[Mh] Termos MeSH primário: Tomada de Decisões/fisiologia
Memória/fisiologia
Córtex Pré-Frontal/fisiologia
Recompensa
[Mh] Termos MeSH secundário: Adulto
Feminino
Seres Humanos
Masculino
Estimulação Luminosa/métodos
Tempo de Reação/fisiologia
Risco
Adulto Jovem
[Pt] Tipo de publicação:JOURNAL ARTICLE
[Em] Mês de entrada:1803
[Cu] Atualização por classe:180308
[Lr] Data última revisão:
180308
[Sb] Subgrupo de revista:IM
[Da] Data de entrada para processamento:170503
[St] Status:MEDLINE


  4 / 16228 MEDLINE  
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[PMID]:28456841
[Au] Autor:Blanco-Gandía MC; Aracil-Fernández A; Montagud-Romero S; Aguilar MA; Manzanares J; Miñarro J; Rodríguez-Arias M
[Ad] Endereço:Departamento de Psicobiología, Facultad de Psicología, Unidad de Investigación Psicobiología de las Drogodependencias, , Universitat de València, Avda. Blasco Ibáñez, 21, 46010, Valencia, Spain.
[Ti] Título:Changes in gene expression and sensitivity of cocaine reward produced by a continuous fat diet.
[So] Source:Psychopharmacology (Berl);234(15):2337-2352, 2017 Aug.
[Is] ISSN:1432-2072
[Cp] País de publicação:Germany
[La] Idioma:eng
[Ab] Resumo:RATIONALE: Preclinical studies report that free access to a high-fat diet (HFD) alters the response to psychostimulants. OBJECTIVES: The aim of the present study was to examine how HFD exposure during adolescence modifies cocaine effects. Gene expression of CB1 and mu-opioid receptors (MOr) in the nucleus accumbens (N Acc) and prefrontal cortex (PFC) and ghrelin receptor (GHSR) in the ventral tegmental area (VTA) were assessed. METHODS: Mice were allowed continuous access to fat from PND 29, and the locomotor (10 mg/kg) and reinforcing effects of cocaine (1 and 6 mg/kg) on conditioned place preference (CPP) were evaluated on PND 69. Another group of mice was exposed to a standard diet until the day of post-conditioning, on which free access to the HFD began. RESULTS: HFD induced an increase of MOr gene expression in the N Acc, but decreased CB1 receptor in the N Acc and PFC. After fat withdrawal, the reduction of CB1 receptor in the N Acc was maintained. Gene expression of GHSR in the VTA decreased during the HFD and increased after withdrawal. Following fat discontinuation, mice exhibited increased anxiety, augmented locomotor response to cocaine, and developed CPP for 1 mg/kg cocaine. HFD reduced the number of sessions required to extinguish the preference and decreased sensitivity to drug priming-induced reinstatement. CONCLUSION: Our results suggest that consumption of a HFD during adolescence induces neurobiochemical changes that increased sensitivity to cocaine when fat is withdrawn, acting as an alternative reward.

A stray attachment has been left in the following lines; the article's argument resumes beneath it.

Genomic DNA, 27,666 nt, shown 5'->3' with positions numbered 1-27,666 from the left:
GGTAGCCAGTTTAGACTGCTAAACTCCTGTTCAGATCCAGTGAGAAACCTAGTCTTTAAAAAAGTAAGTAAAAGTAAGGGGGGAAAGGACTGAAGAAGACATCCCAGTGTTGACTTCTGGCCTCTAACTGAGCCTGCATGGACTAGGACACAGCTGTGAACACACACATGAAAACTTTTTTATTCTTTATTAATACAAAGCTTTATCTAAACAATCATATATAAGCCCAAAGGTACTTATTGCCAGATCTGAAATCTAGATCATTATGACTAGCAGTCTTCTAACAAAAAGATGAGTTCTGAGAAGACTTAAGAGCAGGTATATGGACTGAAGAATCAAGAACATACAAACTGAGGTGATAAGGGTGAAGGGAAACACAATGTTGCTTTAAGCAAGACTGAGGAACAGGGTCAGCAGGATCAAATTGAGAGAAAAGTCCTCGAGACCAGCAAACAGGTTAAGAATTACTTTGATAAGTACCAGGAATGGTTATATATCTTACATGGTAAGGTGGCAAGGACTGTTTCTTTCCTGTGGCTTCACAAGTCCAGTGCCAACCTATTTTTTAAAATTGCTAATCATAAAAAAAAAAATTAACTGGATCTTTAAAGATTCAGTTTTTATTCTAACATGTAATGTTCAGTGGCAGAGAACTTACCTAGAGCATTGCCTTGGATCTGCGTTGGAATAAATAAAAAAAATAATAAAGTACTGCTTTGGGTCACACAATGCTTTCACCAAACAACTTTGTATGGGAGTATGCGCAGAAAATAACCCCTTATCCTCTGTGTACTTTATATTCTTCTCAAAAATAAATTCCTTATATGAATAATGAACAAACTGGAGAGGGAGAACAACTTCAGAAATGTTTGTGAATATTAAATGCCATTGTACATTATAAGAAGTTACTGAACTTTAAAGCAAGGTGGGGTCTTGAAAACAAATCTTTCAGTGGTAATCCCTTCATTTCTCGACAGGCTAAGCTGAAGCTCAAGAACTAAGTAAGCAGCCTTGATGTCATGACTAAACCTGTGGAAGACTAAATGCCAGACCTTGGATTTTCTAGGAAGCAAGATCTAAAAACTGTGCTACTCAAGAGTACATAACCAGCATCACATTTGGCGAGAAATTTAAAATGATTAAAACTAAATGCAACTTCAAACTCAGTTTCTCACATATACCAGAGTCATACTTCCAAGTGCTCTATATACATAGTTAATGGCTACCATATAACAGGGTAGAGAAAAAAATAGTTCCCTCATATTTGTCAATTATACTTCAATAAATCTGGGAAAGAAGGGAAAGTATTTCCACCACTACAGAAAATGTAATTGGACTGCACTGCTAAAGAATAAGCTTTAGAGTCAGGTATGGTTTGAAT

[Mh] Termos MeSH primário: Cocaína/farmacologia
Dieta Hiperlipídica/psicologia
Dieta Hiperlipídica/tendências
Receptor CB1 de Canabinoide/biossíntese
Receptor CB1 de Canabinoide/genética
Recompensa
[Mh] Termos MeSH secundário: Animais
Condicionamento Clássico/efeitos dos fármacos
Condicionamento Clássico/fisiologia
Expressão Gênica
Masculino
Camundongos
Núcleo Accumbens/efeitos dos fármacos
Núcleo Accumbens/metabolismo
Córtex Pré-Frontal/efeitos dos fármacos
Córtex Pré-Frontal/metabolismo
Receptores de Grelina/metabolismo
Receptores Opioides mu/metabolismo
Reforço (Psicologia)
Área Tegmentar Ventral/efeitos dos fármacos
Área Tegmentar Ventral/metabolismo
[Pt] Tipo de publicação:JOURNAL ARTICLE
[Nm] Nome de substância:
0 (Receptor, Cannabinoid, CB1); 0 (Receptors, Ghrelin); 0 (Receptors, Opioid, mu); I5Y540LHVR (Cocaine)
[Em] Mês de entrada:1803
[Cu] Atualização por classe:180306
[Lr] Data última revisão:
180306
[Sb] Subgrupo de revista:IM
[Da] Data de entrada para processamento:170501
[St] Status:MEDLINE
[do] DOI:10.1007/s00213-017-4630-9


  5 / 16228 MEDLINE  
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[PMID]:28452692
[Au] Autor:An R; Sturm R
[Ad] Endereço:Department of Kinesiology and Community Health, College of Applied Health Sciences, University of Illinois at Urbana-Champaign, Champaign, IL, USA.
[Ti] Título:A Cash-back Rebate Program for Healthy Food Purchases in South Africa: Selection and Program Effects in Self-reported Diet Patterns.
[So] Source:Am J Health Behav;41(2):152-162, 2017 Mar 01.
[Is] ISSN:1945-7359
[Cp] País de publicação:United States
[La] Idioma:eng